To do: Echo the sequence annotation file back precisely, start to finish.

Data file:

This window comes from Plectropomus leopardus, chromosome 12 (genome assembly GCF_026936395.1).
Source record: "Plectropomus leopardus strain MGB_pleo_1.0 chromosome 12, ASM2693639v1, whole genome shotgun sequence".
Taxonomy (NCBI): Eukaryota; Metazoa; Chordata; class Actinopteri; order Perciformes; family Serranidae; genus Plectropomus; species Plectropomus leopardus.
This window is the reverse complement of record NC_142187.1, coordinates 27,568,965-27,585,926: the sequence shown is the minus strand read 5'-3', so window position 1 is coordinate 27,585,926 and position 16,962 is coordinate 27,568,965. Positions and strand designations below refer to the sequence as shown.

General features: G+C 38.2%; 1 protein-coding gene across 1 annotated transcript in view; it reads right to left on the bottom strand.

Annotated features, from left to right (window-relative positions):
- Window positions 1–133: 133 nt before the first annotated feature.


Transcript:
This window comes from Plectropomus leopardus, chromosome 12 (genome assembly GCF_026936395.1).
Source record: "Plectropomus leopardus strain MGB_pleo_1.0 chromosome 12, ASM2693639v1, whole genome shotgun sequence".
Taxonomy (NCBI): Eukaryota; Metazoa; Chordata; class Actinopteri; order Perciformes; family Serranidae; genus Plectropomus; species Plectropomus leopardus.
This window is the reverse complement of record NC_142187.1, coordinates 27,568,965-27,585,926: the sequence shown is the minus strand read 5'-3', so window position 1 is coordinate 27,585,926 and position 16,962 is coordinate 27,568,965. Positions and strand designations below refer to the sequence as shown.

General features: G+C 38.2%; 1 protein-coding gene across 1 annotated transcript in view; it reads right to left on the bottom strand.

Annotated features, from left to right (window-relative positions):
- Window positions 1–133: 133 nt before the first annotated feature.